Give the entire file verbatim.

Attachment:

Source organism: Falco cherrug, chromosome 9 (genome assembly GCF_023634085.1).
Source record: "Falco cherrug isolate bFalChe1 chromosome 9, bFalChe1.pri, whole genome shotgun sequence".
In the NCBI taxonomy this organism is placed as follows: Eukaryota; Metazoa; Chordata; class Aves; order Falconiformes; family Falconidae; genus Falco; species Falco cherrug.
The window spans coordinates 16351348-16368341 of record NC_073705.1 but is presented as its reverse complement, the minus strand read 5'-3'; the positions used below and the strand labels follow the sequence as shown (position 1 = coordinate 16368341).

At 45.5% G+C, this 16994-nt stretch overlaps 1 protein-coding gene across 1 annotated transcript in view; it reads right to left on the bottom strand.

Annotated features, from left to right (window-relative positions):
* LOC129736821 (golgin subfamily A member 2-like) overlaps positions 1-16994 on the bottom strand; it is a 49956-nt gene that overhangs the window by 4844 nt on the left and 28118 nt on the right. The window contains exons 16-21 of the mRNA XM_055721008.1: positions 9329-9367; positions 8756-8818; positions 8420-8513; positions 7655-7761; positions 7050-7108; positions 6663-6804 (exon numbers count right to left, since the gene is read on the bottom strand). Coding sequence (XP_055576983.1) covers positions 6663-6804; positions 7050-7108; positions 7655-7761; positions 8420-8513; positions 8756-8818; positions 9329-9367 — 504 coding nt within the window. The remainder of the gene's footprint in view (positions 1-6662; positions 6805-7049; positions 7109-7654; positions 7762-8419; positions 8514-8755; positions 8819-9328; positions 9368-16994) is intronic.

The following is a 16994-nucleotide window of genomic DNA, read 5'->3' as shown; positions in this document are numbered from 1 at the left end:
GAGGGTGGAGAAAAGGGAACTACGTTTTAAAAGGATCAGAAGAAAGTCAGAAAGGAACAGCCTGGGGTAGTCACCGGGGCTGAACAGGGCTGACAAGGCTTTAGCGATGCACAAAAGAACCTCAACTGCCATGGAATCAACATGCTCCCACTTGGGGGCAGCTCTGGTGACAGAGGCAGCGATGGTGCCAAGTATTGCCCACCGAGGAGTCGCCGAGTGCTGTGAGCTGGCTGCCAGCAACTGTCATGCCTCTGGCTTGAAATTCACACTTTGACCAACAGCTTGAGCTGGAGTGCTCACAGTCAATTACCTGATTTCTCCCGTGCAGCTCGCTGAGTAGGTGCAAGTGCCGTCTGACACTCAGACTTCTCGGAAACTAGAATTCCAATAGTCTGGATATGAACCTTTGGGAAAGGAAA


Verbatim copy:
Source organism: Falco cherrug, chromosome 9 (genome assembly GCF_023634085.1).
Source record: "Falco cherrug isolate bFalChe1 chromosome 9, bFalChe1.pri, whole genome shotgun sequence".
In the NCBI taxonomy this organism is placed as follows: Eukaryota; Metazoa; Chordata; class Aves; order Falconiformes; family Falconidae; genus Falco; species Falco cherrug.
The window spans coordinates 16351348-16368341 of record NC_073705.1 but is presented as its reverse complement, the minus strand read 5'-3'; the positions used below and the strand labels follow the sequence as shown (position 1 = coordinate 16368341).

At 45.5% G+C, this 16994-nt stretch overlaps 1 protein-coding gene across 1 annotated transcript in view; it reads right to left on the bottom strand.

Annotated features, from left to right (window-relative positions):
* LOC129736821 (golgin subfamily A member 2-like) overlaps positions 1-16994 on the bottom strand; it is a 49956-nt gene that overhangs the window by 4844 nt on the left and 28118 nt on the right. The window contains exons 16-21 of the mRNA XM_055721008.1: positions 9329-9367; positions 8756-8818; positions 8420-8513; positions 7655-7761; positions 7050-7108; positions 6663-6804 (exon numbers count right to left, since the gene is read on the bottom strand). Coding sequence (XP_055576983.1) covers positions 6663-6804; positions 7050-7108; positions 7655-7761; positions 8420-8513; positions 8756-8818; positions 9329-9367 — 504 coding nt within the window. The remainder of the gene's footprint in view (positions 1-6662; positions 6805-7049; positions 7109-7654; positions 7762-8419; positions 8514-8755; positions 8819-9328; positions 9368-16994) is intronic.

The following is a 16994-nucleotide window of genomic DNA, read 5'->3' as shown; positions in this document are numbered from 1 at the left end:
GAGGGTGGAGAAAAGGGAACTACGTTTTAAAAGGATCAGAAGAAAGTCAGAAAGGAACAGCCTGGGGTAGTCACCGGGGCTGAACAGGGCTGACAAGGCTTTAGCGATGCACAAAAGAACCTCAACTGCCATGGAATCAACATGCTCCCACTTGGGGGCAGCTCTGGTGACAGAGGCAGCGATGGTGCCAAGTATTGCCCACCGAGGAGTCGCCGAGTGCTGTGAGCTGGCTGCCAGCAACTGTCATGCCTCTGGCTTGAAATTCACACTTTGACCAACAGCTTGAGCTGGAGTGCTCACAGTCAATTACCTGATTTCTCCCGTGCAGCTCGCTGAGTAGGTGCAAGTGCCGTCTGACACTCAGACTTCTCGGAAACTAGAATTCCAATAGTCTGGATATGAACCTTTGGGAAAGGAAA